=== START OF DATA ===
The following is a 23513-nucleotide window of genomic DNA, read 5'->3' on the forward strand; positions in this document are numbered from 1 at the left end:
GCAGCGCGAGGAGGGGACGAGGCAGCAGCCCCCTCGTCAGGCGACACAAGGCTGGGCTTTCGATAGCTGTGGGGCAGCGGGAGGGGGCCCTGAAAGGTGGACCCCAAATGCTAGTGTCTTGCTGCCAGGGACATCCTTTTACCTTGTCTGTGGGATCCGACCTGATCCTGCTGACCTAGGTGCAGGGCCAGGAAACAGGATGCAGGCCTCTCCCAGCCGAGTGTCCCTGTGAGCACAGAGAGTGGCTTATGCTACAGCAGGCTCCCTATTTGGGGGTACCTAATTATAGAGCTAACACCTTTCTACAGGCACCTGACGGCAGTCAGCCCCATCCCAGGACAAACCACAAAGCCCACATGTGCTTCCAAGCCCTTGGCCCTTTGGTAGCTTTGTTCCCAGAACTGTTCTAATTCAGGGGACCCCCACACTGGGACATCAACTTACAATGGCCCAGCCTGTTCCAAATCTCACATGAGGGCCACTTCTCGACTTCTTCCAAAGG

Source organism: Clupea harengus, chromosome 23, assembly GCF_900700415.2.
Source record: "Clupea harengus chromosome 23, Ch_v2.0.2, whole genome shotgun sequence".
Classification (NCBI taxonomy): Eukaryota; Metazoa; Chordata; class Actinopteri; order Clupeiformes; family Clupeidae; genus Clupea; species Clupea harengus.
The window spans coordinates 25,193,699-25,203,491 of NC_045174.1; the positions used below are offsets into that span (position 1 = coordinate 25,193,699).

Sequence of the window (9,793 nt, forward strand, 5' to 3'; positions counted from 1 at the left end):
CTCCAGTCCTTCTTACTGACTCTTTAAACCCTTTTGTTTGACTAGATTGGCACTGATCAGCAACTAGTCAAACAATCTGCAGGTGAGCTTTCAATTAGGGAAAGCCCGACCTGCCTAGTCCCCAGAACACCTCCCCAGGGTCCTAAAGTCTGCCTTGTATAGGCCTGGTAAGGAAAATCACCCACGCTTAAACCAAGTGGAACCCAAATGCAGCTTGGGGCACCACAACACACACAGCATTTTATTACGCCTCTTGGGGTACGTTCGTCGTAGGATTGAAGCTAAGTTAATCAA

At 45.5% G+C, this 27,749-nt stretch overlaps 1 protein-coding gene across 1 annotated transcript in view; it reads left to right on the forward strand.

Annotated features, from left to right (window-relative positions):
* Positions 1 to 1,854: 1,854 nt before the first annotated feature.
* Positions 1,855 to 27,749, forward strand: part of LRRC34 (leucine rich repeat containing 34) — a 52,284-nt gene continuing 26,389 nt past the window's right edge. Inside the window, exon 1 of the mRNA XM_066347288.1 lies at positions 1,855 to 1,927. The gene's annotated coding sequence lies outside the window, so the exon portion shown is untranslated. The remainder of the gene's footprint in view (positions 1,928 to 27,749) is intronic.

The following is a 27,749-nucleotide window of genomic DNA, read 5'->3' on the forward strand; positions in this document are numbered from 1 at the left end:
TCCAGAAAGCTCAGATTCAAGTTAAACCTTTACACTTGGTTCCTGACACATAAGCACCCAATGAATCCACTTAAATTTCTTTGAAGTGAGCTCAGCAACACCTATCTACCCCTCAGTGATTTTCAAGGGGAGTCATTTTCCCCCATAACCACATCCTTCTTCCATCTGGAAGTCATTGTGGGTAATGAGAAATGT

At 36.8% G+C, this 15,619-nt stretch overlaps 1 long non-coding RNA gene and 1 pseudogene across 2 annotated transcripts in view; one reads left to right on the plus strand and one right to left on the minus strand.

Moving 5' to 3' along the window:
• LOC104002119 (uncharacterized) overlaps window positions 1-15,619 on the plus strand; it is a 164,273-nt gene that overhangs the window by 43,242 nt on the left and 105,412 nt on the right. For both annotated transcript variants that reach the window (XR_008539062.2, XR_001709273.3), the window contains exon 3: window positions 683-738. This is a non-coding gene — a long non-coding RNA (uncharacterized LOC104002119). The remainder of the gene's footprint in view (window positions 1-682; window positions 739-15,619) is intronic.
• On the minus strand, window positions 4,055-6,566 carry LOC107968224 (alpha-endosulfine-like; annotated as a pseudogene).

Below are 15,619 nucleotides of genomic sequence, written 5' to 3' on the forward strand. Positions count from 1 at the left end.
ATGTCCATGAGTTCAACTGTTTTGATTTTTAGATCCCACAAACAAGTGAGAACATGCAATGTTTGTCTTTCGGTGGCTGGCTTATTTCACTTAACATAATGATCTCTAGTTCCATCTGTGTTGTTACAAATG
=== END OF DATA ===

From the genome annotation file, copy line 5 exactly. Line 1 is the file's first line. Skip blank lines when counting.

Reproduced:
Classification (NCBI taxonomy): Eukaryota; Metazoa; Chordata; class Actinopteri; order Clupeiformes; family Clupeidae; genus Clupea; species Clupea harengus.